Jeepers Creepers: Reborn | The Creeper is back!
Jeepers Creepers: Reborn (which is out now on Blu-ray from 101 Films in the UK) is the fourth film in the horror franchise, which was unleashed back in 2001 by controversial writer-director Victor Salva.
After two hugely successful instalments, Salva and his demonic serial killer, The Creeper, laid dormant until 2017, when a third film got a one-night-only cinema release before heading to TV and a home entertainment release.
This ‘reboot’ removes Salva from any involvement – most probably due to the dark cloud that continues to hover over his career – but is this ‘reboot’ any good? Well, not really! Here’s why!
Taking the helm is Finnish director Timo Vuorensola, whose previous films included a huge fave of mine Iron Sky and its sequel Iron Sky: The Coming Race, while Jarreau Benjamin replaces Jonathan Breck, the actor who portrayed Creeper in the original trilogy.
Tapping into the latest horror trends, the plot involves a young couple – loveable geek Chase (Imran Adams – Hollyoaks, Ghosts) and his pregnant girlfriend Laine (Sydney Craven – EastEnders, A Christmas Carol) – who win an escape room experience while attending a horror convention in Louisiana. But it’s a trap set by the satanic followers of The Creeper, who’s after Laine’s unborn child.
So why didn’t I like it? Well, a number of things. The film (which was shot primarily at the Black Hangar Studios in Hampshire here in the UK) comes off looking like a computer game. There’s lots of CGI used for the ‘escape room’ house and the birds, which play an important role. Maybe that was what the director was aiming for (just as he had done in the Iron Sky films), but it just made it less real – fake, even. It’s a shame because there’s a Devil’s Rain kind of film itching to get out here (especially with the introduction of The Creeper’s satanic followers – but they aren’t explained nor developed enough).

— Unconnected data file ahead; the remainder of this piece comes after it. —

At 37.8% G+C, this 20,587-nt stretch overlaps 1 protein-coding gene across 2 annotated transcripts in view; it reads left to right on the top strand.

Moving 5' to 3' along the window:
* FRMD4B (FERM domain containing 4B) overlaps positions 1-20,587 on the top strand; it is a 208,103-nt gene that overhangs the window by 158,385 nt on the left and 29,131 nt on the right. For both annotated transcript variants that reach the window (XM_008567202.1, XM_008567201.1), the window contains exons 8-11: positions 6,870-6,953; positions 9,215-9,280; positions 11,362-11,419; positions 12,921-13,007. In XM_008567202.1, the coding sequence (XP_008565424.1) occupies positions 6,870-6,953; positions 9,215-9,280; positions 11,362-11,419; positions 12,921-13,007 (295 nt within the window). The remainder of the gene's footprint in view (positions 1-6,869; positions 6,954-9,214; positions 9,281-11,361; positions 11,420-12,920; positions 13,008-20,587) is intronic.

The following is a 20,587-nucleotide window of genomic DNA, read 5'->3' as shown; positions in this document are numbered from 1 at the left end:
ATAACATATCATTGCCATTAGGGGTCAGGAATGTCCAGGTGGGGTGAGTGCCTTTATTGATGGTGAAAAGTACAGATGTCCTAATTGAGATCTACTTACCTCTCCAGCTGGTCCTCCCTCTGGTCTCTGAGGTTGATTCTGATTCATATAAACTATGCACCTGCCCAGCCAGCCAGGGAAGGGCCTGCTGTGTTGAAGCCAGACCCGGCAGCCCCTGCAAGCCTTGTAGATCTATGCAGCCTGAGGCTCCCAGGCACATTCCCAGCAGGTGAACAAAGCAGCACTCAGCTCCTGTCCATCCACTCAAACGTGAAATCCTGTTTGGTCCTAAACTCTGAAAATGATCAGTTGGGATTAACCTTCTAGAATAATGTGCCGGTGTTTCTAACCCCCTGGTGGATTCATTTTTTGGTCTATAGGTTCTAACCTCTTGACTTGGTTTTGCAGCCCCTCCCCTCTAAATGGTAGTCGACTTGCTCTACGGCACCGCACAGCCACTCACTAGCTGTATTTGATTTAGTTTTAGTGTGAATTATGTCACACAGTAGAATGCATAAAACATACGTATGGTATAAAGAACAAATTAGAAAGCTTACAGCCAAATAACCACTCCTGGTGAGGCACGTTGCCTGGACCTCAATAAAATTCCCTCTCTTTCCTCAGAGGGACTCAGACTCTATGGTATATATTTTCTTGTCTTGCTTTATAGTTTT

Also the convention crowd scenes are poorly staged, with the same dozen extras gyrating, dancing and mucking about that don’t match the final music edit (Focus on one extra instead of the main characters, and you’ll see what I mean).
The Creeper isn’t creepy at all. Jarreau Benjamin does an admiral job, but he lacks the otherworldly ‘feral-ness’ of Breck’s incarnation. And what’s greatly missed (for me) is that it’s devoid of any of the homoerotism that bubbled beneath the surface of Salva’s originals – and made The Creeper so darn creepy. Saying that the cast give their all to make their characters believable, and it was great to see some young British talent getting to strut their stuff.